Actor Malcolm-Jamal Warner has been entertaining television viewers for the more than three decades since he burst on the scene as teenager Theo Huxtable in the 1980s megahit sitcom The Cosby Show. The 44-year-old actor has most recently turned his acting efforts to cable with a role as a Special Investigative Services lieutenant on TNT’s top crime series, Major Crimes, and as a biker-gang member in FX’s drama Sons of Anarchy.
Multichannel News programming editor R. Thomas Umstead caught up with Warner to discuss the veteran actor’s career, as well as to talk about television’s diversity efforts both in front of and behind the camera. An edited transcript follows.
MCN: You’re well known for your comedy roles, particularly as young Theo Huxtable on The Cosby Show. Has the transition from doing comedy shows to cable drama series been difficult for you?
Malcolm-Jamal Warner: No, I always jump at the chance to do something different, and the whole single-camera world is the kind of a place where I want to be. So, the transition has been pretty cool, and because I’ve been doing some guest spots on onehour shows, it’s kind of given me a chance to exercise some of my drama muscles.
MCN: How has the industry changed in terms of the roles that you’re getting? You have not been typecast as a child actor, or certainly have not suffered through the transition from a child actor to an adult performer that some actors have. What’s your secret?
MJW: Well, I think I was very clear and very vocal all throughout the show on Cosby that I didn’t want this show to be the end-all and be-all of my career. So I was very aware of the typecasting issue that could possibly arise. Even during Cosby, I always sought out work and characters that were different from Theo.
I’ve done a lot of theater, doing characters that were different from Theo, because I was always clear that I could plant the seed in people’s minds that there was more to me than just that character. And longevity was something that my mother had really impressed upon me, literally, during season one of the show. So for a lot of my teenage years, I grew up with this maniacal obsession with not wanting to be one of those “Where Are They Now?” kids.
MCN: When you were on The Cosby Show — a show that featured an African-American family — it was one of the biggest shows on television. As we’ve gone through a number of decades since, do you think television has become better in terms of reaching out to African-American viewers with content that appeals to them, or have we gotten away from The Cosby Show model and are not seeing that type of broad-reaching show anymore?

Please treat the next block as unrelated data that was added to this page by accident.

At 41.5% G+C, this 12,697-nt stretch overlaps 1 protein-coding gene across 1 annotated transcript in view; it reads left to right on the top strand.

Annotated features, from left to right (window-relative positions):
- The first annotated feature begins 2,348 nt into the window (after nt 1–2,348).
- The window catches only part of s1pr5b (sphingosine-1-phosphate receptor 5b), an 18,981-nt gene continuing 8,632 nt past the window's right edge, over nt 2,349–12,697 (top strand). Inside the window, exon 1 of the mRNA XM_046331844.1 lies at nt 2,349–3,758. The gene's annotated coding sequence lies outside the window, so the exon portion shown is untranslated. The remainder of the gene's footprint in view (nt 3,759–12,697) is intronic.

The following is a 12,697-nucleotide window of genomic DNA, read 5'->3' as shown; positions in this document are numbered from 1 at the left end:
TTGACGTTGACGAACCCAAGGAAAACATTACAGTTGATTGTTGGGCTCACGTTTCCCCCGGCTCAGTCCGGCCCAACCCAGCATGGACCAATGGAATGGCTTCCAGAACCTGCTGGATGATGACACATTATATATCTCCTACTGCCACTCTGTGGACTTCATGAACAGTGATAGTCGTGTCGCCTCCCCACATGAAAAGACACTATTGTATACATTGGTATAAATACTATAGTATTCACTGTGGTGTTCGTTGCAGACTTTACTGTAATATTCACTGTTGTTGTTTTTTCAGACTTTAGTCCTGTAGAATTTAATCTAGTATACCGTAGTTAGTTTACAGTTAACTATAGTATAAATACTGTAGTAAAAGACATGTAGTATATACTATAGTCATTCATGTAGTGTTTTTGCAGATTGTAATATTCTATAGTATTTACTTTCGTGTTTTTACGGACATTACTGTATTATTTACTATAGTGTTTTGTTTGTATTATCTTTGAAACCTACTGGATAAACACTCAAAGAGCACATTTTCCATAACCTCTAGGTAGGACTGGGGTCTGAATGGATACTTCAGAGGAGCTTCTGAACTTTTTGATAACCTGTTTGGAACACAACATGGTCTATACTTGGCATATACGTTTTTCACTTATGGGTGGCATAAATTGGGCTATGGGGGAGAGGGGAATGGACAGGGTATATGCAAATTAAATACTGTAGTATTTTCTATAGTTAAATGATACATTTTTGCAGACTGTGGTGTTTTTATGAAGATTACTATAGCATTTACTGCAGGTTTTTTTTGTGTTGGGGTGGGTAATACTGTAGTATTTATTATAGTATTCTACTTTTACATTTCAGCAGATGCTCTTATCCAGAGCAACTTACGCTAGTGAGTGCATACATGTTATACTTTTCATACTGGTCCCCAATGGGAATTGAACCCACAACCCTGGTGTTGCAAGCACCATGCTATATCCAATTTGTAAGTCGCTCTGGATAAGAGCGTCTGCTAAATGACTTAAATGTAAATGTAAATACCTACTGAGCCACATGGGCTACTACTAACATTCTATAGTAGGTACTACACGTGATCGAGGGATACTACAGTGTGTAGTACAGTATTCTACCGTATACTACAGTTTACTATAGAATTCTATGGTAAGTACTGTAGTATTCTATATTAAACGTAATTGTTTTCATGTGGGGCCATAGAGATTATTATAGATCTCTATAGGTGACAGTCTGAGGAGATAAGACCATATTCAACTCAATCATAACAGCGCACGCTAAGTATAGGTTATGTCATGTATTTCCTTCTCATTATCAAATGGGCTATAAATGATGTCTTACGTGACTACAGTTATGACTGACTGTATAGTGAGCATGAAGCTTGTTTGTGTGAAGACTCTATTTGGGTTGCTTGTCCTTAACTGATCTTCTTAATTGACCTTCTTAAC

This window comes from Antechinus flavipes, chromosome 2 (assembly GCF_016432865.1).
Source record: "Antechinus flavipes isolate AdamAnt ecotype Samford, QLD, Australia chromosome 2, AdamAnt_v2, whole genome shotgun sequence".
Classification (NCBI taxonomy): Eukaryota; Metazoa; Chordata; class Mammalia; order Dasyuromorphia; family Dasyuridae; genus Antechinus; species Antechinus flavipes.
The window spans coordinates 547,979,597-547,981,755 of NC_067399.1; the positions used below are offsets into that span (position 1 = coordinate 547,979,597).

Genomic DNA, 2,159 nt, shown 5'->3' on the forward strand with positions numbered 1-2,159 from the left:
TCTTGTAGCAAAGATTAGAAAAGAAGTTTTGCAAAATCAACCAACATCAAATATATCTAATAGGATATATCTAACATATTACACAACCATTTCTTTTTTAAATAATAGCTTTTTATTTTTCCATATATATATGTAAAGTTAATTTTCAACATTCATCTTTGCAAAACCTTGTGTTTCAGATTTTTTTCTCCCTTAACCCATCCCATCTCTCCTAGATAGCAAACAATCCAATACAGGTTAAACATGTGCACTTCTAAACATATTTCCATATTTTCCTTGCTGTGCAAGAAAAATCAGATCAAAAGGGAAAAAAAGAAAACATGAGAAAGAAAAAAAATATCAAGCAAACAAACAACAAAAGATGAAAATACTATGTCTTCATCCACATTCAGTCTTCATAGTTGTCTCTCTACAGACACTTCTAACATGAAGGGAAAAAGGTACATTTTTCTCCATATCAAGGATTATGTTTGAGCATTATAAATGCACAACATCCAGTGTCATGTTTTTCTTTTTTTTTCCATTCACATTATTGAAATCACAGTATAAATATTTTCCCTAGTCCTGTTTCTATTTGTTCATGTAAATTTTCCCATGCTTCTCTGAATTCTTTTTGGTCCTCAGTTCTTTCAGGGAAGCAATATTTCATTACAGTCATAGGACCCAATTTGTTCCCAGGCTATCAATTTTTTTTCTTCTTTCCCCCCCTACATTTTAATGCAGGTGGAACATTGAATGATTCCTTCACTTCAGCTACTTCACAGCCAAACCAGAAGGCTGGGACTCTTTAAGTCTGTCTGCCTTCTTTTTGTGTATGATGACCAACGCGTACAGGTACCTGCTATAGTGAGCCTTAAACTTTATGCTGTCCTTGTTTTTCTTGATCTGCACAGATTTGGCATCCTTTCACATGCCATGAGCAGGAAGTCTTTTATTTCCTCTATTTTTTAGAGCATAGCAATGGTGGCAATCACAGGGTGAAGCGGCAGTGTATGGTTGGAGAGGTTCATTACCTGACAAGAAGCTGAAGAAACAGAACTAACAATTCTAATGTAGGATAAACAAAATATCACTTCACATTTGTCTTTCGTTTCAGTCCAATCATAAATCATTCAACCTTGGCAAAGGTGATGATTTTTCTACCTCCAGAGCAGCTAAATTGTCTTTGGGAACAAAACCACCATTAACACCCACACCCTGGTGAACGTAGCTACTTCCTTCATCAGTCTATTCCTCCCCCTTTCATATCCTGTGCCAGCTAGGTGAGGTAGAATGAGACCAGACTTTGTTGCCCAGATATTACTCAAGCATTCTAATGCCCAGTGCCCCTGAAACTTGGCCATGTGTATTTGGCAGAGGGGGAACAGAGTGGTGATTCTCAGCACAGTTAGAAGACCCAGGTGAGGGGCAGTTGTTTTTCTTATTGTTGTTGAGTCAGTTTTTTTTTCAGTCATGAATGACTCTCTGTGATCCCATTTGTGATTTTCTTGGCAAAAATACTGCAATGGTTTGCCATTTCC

MJW: I think it’s a little bit of both. I do think it’s very much so the latter, and that may be hard to swallow, but we probably will never have a show like that again. I also think that given the dumbing down of America all across the board and entertainment being so spread out, I think the industry has definitely reached out and satisfied a lot of the voices that have a want.
As black people, we are multifaceted, so there are a ton of people who love, let’s say, Tyler Perry-type entertainment, and those voices are being heard, and that demand is being supplied. I think for people who may have different interests, we don’t necessarily make our voices heard enough and make that demand loud enough for it to be supplied, if that makes sense.
MCN: It definitely does. There are a lot of African American-targeted shows out there that don’t necessarily rise up to the quality in content that The Cosby Show presented during its run.
MJW: At the same time, we also have to look at whether there are [predominantly] white shows that are living up to that as well. I’m really interested to see how it comes out because television’s different and the television viewing audience is different. And I also think a lot of what’s happening on television is because there are so many outlets. Television, just like the record industry, is not making the kind of money that it was making before. So, I think … and again, in an attempt to supply the demand that’s being heard … television’s kinda trying to reach that. The problem is that there’s so much stuff on cable, Netflix and Amazon that a paradigm shift is happening, so it’s almost like everybody’s desperate and grasping for straws, trying to grab whatever viewers they can grab.
(Pictured is Malcolm-Jamal Warner -- photo credit: Mary Lou Sandler of www.cubestudios.com)